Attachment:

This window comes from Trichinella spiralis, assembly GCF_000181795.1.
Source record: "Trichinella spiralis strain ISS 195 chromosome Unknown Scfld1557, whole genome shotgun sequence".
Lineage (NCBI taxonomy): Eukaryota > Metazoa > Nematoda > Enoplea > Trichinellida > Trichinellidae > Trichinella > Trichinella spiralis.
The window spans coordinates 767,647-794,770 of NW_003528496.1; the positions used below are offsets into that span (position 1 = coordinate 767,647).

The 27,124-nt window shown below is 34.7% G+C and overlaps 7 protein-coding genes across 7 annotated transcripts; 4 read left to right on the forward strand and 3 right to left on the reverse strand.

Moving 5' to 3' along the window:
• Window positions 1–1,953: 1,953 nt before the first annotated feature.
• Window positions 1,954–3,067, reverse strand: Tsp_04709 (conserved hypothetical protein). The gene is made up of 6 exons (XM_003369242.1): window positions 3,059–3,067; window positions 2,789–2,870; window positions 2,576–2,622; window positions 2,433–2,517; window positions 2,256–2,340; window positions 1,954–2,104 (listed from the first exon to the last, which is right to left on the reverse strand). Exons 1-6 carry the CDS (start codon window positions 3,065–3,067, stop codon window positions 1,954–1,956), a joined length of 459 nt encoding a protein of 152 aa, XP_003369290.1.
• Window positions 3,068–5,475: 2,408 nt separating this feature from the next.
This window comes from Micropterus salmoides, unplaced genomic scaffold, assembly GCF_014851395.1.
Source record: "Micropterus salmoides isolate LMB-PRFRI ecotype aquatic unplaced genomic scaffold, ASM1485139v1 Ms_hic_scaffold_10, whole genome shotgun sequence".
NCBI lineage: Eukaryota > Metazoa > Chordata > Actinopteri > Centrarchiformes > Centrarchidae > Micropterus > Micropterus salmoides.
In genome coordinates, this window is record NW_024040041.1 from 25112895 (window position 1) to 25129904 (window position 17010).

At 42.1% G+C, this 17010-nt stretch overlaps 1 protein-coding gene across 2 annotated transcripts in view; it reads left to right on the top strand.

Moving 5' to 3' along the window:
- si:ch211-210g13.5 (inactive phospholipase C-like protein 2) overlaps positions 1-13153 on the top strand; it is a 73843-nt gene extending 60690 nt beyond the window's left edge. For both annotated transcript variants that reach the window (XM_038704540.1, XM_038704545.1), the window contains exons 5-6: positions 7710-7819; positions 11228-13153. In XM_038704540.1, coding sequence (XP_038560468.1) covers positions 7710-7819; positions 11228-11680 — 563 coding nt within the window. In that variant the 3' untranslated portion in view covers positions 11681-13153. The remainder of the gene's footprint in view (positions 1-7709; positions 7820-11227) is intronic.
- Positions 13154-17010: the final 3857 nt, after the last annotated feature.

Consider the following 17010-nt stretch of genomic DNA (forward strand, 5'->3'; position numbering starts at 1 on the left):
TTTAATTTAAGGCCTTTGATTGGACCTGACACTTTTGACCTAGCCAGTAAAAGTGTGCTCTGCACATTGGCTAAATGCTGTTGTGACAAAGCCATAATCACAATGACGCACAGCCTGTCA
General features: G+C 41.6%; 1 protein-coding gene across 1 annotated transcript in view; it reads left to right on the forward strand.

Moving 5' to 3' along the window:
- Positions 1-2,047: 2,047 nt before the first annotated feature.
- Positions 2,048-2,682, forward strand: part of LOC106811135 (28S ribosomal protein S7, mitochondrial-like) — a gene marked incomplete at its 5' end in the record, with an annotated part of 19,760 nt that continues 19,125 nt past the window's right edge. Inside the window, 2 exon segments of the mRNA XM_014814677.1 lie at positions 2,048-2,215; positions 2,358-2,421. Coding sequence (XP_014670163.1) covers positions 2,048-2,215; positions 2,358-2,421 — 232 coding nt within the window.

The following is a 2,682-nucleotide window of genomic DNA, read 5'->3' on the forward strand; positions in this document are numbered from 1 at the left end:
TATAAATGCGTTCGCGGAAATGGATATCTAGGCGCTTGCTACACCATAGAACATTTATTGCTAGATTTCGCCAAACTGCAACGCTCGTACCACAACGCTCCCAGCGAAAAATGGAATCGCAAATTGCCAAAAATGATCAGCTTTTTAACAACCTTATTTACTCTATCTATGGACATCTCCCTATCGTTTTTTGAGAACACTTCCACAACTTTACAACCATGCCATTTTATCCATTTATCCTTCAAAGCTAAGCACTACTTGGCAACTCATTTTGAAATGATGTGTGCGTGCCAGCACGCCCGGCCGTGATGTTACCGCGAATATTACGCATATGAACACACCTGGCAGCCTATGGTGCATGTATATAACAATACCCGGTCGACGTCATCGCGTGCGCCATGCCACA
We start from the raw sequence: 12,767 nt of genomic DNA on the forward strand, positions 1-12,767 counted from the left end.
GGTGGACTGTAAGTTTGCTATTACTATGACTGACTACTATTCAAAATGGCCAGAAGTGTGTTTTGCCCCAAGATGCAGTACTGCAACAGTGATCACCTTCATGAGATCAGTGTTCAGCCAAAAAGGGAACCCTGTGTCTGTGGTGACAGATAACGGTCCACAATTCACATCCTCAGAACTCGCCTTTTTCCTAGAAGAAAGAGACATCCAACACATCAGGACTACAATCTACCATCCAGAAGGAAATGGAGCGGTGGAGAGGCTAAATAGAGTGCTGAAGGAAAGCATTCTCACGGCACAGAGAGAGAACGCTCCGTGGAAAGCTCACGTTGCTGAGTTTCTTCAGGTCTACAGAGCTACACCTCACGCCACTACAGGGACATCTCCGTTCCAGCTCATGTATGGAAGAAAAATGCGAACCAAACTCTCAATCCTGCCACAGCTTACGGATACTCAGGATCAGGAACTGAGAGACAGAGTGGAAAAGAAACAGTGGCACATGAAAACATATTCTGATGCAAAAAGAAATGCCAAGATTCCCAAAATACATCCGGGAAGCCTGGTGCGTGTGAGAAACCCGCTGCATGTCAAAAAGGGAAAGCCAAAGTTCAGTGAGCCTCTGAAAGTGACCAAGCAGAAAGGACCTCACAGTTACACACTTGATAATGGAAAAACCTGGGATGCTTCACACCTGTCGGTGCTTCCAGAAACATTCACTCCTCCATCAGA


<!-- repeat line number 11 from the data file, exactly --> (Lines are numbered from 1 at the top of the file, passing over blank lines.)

Source record: "Micropterus salmoides isolate LMB-PRFRI ecotype aquatic unplaced genomic scaffold, ASM1485139v1 Ms_hic_scaffold_10, whole genome shotgun sequence".